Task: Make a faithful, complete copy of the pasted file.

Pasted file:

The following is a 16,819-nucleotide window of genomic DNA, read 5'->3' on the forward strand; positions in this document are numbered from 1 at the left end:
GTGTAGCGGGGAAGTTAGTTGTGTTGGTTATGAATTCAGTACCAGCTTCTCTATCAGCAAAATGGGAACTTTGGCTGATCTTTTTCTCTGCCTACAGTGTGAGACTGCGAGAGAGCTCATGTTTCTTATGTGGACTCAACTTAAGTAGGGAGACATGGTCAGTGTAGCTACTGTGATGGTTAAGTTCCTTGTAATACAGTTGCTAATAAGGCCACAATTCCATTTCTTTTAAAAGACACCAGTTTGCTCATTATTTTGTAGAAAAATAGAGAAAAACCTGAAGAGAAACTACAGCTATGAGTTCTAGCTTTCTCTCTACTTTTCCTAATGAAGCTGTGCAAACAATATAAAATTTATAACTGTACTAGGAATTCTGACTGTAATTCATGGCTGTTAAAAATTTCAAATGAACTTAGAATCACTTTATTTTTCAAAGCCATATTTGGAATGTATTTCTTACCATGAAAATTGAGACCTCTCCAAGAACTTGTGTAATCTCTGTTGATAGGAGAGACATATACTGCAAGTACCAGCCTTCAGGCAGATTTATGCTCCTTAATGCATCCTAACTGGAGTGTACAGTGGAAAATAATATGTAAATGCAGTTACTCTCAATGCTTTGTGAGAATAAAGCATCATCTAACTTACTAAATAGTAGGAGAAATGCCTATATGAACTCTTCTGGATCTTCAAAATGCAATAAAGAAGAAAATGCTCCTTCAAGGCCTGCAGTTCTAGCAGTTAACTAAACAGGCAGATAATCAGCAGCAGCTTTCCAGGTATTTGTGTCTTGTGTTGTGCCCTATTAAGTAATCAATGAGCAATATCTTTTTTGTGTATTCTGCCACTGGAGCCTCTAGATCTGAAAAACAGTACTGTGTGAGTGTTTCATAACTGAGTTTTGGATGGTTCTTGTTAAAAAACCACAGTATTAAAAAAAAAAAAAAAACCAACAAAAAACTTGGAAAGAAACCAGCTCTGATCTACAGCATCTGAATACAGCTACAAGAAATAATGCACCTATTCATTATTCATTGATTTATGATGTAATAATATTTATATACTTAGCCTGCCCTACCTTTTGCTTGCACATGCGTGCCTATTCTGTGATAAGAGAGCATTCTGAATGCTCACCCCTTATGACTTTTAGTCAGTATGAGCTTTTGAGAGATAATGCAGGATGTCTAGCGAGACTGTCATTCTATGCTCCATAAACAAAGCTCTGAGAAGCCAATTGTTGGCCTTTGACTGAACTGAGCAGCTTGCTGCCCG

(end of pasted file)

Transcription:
The following is a 16,819-nucleotide window of genomic DNA, read 5'->3' on the forward strand; positions in this document are numbered from 1 at the left end:
GTGTAGCGGGGAAGTTAGTTGTGTTGGTTATGAATTCAGTACCAGCTTCTCTATCAGCAAAATGGGAACTTTGGCTGATCTTTTTCTCTGCCTACAGTGTGAGACTGCGAGAGAGCTCATGTTTCTTATGTGGACTCAACTTAAGTAGGGAGACATGGTCAGTGTAGCTACTGTGATGGTTAAGTTCCTTGTAATACAGTTGCTAATAAGGCCACAATTCCATTTCTTTTAAAAGACACCAGTTTGCTCATTATTTTGTAGAAAAATAGAGAAAAACCTGAAGAGAAACTACAGCTATGAGTTCTAGCTTTCTCTCTACTTTTCCTAATGAAGCTGTGCAAACAATATAAAATTTATAACTGTACTAGGAATTCTGACTGTAATTCATGGCTGTTAAAAATTTCAAATGAACTTAGAATCACTTTATTTTTCAAAGCCATATTTGGAATGTATTTCTTACCATGAAAATTGAGACCTCTCCAAGAACTTGTGTAATCTCTGTTGATAGGAGAGACATATACTGCAAGTACCAGCCTTCAGGCAGATTTATGCTCCTTAATGCATCCTAACTGGAGTGTACAGTGGAAAATAATATGTAAATGCAGTTACTCTCAATGCTTTGTGAGAATAAAGCATCATCTAACTTACTAAATAGTAGGAGAAATGCCTATATGAACTCTTCTGGATCTTCAAAATGCAATAAAGAAGAAAATGCTCCTTCAAGGCCTGCAGTTCTAGCAGTTAACTAAACAGGCAGATAATCAGCAGCAGCTTTCCAGGTATTTGTGTCTTGTGTTGTGCCCTATTAAGTAATCAATGAGCAATATCTTTTTTGTGTATTCTGCCACTGGAGCCTCTAGATCTGAAAAACAGTACTGTGTGAGTGTTTCATAACTGAGTTTTGGATGGTTCTTGTTAAAAAACCACAGTATTAAAAAAAAAAAAAAAACCAACAAAAAACTTGGAAAGAAACCAGCTCTGATCTACAGCATCTGAATACAGCTACAAGAAATAATGCACCTATTCATTATTCATTGATTTATGATGTAATAATATTTATATACTTAGCCTGCCCTACCTTTTGCTTGCACATGCGTGCCTATTCTGTGATAAGAGAGCATTCTGAATGCTCACCCCTTATGACTTTTAGTCAGTATGAGCTTTTGAGAGATAATGCAGGATGTCTAGCGAGACTGTCATTCTATGCTCCATAAACAAAGCTCTGAGAAGCCAATTGTTGGCCTTTGACTGAACTGAGCAGCTTGCTGCCCG